Since the geological revolution of the 1800s—when deistic, agnostic, and atheistic scientists working from the assumptions of naturalism began to suggest long ages for the earth and its fossil record—some Christians have been attempting to fit the long ages into Scripture. That idea has many of its own problems (such as putting death before sin), but it necessarily entails another belief: Noah’s flood was local, not global. After all, a global flood would wash away the millions of years. So, if you don’t have a young earth, you also don’t have a global flood of Noah’s time. But does this hold up with what Scripture teaches?
Responding to Hugh Ross’ Local Flood Theory
Dr. Hugh Ross of Reasons to Believe has long been a proponent of the big bang, old earth creation, soulless humans before Adam and Eve, and a local flood. Because his belief in millions of years demands a local flood, he must try and explain away what the Bible clearly states about the extent of the flood. A recent article published in The Christian Post, based on a YouTube video featuring Ross, explains some of his arguments in favor of a local flood. But do they hold any water? Not at all.
Let’s look at Dr. Ross’ major arguments (I am quoting from the article):
“2 Peter 2:5 states that the ‘world of ungodly people’ was destroyed with a flood . . . The Greek word for ‘world,’ cosmos, is also qualified with an adjective in that passage and earlier in 2 Peter, meaning that text is speaking of less than the whole globe.”
Ross neglects to mention that 2 Peter 2:5 states that only eight people survived the flood. How could eight—and only eight—people survive the flood if it was just local? People outside that geographical area could have survived, or as the floodwaters rose, they could have fled to a different region.
Furthermore, in the next chapter, the Apostle states,
For they deliberately overlook this fact, that the heavens existed long ago, and the earth was formed out of water and through water by the word of God, and that by means of these the world that then existed was deluged with water and perished. But by the same word the heavens and earth that now exist are stored up for fire, being kept until the day of judgment and destruction of the ungodly. (2 Peter 3:5-7)
In the same chapter, the Apostle Peter links the global judgment of the flood with the coming judgment of the day of the Lord. So is this judgment only going to be a local judgment? Of course not! (Jesus makes the same comparison between the flood and his coming judgment in Luke 17:26–30.) Clearly, Peter believed in a global flood, as Genesis teaches.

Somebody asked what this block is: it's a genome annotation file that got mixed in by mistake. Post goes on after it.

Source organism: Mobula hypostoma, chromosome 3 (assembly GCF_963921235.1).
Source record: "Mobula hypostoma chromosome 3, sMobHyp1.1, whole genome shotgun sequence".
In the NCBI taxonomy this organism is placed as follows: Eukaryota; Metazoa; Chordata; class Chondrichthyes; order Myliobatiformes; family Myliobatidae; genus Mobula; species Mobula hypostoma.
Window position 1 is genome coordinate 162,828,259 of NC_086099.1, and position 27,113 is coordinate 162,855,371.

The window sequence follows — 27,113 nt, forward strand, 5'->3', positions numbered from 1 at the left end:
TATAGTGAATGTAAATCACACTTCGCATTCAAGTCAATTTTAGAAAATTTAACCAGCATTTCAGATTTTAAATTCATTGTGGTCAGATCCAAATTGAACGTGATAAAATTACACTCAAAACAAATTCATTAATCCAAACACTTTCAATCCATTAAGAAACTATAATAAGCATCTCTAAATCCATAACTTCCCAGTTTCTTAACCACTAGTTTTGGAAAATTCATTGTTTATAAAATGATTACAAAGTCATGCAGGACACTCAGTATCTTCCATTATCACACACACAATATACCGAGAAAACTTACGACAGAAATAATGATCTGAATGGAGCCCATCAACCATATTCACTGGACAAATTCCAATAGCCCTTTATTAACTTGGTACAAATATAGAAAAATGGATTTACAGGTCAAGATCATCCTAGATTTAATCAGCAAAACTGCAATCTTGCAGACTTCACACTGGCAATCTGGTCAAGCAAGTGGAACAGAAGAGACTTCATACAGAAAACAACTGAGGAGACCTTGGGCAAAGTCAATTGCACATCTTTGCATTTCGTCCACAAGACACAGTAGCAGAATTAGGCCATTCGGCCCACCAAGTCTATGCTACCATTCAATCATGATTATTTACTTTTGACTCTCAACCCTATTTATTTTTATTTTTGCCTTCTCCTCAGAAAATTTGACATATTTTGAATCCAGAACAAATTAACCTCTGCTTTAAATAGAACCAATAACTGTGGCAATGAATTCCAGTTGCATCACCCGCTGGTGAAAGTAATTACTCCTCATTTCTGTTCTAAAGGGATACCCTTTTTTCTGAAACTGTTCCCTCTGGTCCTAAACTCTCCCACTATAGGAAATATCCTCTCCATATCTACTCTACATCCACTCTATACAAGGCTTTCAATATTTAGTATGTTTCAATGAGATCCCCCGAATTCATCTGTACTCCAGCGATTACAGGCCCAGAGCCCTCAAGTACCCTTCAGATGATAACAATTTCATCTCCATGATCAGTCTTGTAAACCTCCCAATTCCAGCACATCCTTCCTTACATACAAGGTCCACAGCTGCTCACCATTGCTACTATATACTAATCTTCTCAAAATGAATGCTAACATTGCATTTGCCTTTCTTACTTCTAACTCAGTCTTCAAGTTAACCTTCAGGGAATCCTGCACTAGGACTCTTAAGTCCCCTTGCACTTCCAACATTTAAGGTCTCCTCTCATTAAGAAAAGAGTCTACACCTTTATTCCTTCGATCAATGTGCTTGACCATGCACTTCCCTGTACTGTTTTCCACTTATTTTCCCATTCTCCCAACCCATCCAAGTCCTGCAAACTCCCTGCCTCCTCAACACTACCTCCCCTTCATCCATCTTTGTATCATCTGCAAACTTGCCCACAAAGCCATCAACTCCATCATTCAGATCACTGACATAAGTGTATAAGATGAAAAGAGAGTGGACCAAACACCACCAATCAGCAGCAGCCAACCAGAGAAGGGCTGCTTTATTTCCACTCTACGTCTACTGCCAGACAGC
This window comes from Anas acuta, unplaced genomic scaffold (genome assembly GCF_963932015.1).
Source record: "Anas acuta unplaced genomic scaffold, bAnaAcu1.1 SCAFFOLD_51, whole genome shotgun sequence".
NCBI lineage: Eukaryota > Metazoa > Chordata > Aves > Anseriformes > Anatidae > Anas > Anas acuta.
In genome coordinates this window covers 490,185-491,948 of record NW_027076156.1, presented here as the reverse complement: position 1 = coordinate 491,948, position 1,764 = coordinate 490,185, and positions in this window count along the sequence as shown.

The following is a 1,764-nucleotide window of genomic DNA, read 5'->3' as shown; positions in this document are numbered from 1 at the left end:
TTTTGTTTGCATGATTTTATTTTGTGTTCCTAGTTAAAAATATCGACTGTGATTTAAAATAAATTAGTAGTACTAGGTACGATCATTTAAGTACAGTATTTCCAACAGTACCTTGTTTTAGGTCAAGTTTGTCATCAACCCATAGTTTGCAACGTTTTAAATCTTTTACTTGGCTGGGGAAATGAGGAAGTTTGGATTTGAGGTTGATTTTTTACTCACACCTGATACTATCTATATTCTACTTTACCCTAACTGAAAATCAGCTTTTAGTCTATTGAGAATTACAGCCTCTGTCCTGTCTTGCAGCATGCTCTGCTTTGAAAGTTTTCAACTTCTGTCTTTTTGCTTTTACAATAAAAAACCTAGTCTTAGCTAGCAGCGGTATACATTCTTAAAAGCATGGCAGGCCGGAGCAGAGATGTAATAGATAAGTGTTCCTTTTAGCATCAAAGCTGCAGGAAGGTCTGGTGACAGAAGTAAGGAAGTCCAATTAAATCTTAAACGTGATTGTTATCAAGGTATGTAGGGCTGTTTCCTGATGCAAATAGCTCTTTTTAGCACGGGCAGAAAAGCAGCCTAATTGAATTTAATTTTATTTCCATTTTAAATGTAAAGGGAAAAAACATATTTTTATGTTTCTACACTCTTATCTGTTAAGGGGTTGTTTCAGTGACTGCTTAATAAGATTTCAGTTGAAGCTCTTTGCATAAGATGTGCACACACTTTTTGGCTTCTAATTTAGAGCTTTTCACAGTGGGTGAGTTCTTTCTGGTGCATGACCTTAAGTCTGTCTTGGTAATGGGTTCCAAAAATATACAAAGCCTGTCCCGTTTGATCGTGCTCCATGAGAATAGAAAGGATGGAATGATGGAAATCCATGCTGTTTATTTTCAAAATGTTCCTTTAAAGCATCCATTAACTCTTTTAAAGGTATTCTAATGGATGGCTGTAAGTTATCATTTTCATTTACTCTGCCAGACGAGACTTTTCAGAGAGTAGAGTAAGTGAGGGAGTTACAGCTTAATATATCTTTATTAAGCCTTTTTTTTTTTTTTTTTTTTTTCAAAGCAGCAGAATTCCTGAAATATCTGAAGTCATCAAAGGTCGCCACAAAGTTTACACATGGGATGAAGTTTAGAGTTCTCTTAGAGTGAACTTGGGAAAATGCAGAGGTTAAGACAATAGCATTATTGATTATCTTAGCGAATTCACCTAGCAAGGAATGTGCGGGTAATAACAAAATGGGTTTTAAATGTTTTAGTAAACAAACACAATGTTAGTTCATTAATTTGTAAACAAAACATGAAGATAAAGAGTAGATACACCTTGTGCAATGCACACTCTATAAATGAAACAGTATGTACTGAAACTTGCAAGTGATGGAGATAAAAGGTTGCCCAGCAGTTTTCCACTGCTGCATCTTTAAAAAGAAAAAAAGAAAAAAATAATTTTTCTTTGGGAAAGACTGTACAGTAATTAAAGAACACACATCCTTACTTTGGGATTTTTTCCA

Ross continues: “And from what we see in the first 11 chapters in Genesis, by the time of Noah, human beings had yet to build cities in Antarctica and Greenland and, therefore, there would be no need for God to flood Antarctica and Greenland.”
The early chapters of Genesis do not mention Antarctica or Greenland, or the extent to which people had filled the earth, so I don’t know where Ross gets this idea (likely assuming these regions had the same climates they have today). But his argument is a poor one, anyway, for we know the continents have broken up since creation. The way the continents are arranged today is not the same from the time God originally created them. Antarctica and Greenland were not where they are located today. (For example, the fossil record shows they once hosted tropical plants and animals.) During the global flood, these land masses broke apart and rapidly moved to where they are found today (see this article on catastrophic plate tectonics for more information).
“The most explicit texts about the flood, he said, come from Job, Psalms, and Proverbs.”
Frankly, this is a ridiculous argument. The “most explicit texts” about the flood aren’t found in poetic or wisdom literature of the Bible. They are found in the historical narrative chapters that describe the event—in Genesis chapters 6–8.
“Psalm 104 — the longest of what are called the Creation psalms — speaks of the third day of creation, of God transforming the planets [sic] from a world of water without continents or islands to world of continents, islands, and oceans. In verse 9 of that Psalm it is established that never again will water cover the whole face of the earth.
“So there's an explicit statement, once we've got continents on the face of the earth, never again are we going to return to a water world.”
But is Psalm 104 referring to creation in its original state (i.e., creation week)? It references the death of animals and carnivorous behavior—things that did not take place before the fall of mankind into sin (Genesis 1:28, 1:31). It also references Lebanon, ships, and wicked people—again, none of those existed during creation week. So, this passage can’t be referring to creation week.
Read in context, Psalm 104:6–9 is clearly a reference to the flood—a global flood. So, Ross’ argument is pointless. Verse nine is simply referencing God’s promise in Genesis 9 (given with the rainbow as a sign) that God would never again destroy the earth with a flood. (Of course, if the flood was local, then God did not keep this promise because we’ve seen many devastating, and even massive, local floods since Noah’s day.)
Learn more about Psalm 104 in this article.